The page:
The Parliamentarians won the English Civil War in 1651, leading to the Protectorate led by Oliver Cromwell and the execution of King Charles I. Though the monarchy was restored in 1659 with Charles II's crowning, the rebellion established that the king could not rule without Parliament's support.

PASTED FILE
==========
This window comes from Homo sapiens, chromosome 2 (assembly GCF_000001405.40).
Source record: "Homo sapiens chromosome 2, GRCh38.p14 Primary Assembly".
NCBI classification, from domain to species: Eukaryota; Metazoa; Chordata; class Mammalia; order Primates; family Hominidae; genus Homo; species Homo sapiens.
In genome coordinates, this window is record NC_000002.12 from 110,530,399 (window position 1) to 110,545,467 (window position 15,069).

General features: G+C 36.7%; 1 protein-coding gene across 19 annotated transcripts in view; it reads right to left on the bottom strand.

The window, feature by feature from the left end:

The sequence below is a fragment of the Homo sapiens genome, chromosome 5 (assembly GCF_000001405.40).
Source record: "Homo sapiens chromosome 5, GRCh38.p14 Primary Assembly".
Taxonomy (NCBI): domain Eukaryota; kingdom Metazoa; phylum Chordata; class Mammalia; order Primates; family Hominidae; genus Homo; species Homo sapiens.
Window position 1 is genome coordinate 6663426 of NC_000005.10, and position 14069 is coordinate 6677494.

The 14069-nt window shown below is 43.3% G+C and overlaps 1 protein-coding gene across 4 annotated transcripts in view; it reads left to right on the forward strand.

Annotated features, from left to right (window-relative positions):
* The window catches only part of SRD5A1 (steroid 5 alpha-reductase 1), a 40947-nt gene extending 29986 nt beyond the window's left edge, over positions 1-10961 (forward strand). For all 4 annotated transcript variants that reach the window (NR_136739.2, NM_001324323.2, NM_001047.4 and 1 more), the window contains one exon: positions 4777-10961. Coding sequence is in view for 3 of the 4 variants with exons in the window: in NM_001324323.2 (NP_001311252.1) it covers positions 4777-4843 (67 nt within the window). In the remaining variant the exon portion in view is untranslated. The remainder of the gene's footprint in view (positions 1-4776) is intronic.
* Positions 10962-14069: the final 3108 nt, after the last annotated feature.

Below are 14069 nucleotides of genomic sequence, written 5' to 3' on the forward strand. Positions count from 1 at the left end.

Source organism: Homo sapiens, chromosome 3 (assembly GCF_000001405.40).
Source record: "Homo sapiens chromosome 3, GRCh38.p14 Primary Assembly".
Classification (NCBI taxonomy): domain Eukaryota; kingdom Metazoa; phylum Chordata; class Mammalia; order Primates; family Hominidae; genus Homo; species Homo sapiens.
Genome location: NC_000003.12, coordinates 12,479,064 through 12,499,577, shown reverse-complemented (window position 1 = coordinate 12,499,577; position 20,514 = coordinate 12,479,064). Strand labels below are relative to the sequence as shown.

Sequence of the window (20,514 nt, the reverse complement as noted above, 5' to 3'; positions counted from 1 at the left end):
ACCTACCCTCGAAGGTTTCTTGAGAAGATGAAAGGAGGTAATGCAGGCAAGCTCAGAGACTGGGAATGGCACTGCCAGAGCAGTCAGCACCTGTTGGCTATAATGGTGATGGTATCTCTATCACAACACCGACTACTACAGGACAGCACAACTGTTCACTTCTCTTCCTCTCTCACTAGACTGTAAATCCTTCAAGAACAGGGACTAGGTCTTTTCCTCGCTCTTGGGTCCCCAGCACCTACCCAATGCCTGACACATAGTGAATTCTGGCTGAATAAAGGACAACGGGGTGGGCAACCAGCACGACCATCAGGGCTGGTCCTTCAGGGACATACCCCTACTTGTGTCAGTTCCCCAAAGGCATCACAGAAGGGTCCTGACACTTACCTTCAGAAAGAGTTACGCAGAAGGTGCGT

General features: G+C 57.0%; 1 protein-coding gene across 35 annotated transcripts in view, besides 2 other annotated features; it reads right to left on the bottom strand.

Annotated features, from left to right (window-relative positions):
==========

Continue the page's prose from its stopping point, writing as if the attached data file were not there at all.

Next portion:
Charles I, unlike his father James I, was determined to rule as an absolute monarch. He did a number of things that upset the largely Protestant English parliament, including marrying a Catholic and refusing to call a parliamentary assembly for 11 years. When Charles finally called Parliament in order to raise money, the members refused to discuss taxes, instead bringing forth a decade's worth of grievances against him. Tensions rose for nearly two years during the Long Parliament. When Charles tried to have several of his parliamentary enemies arrested in 1642, open civil war broke out.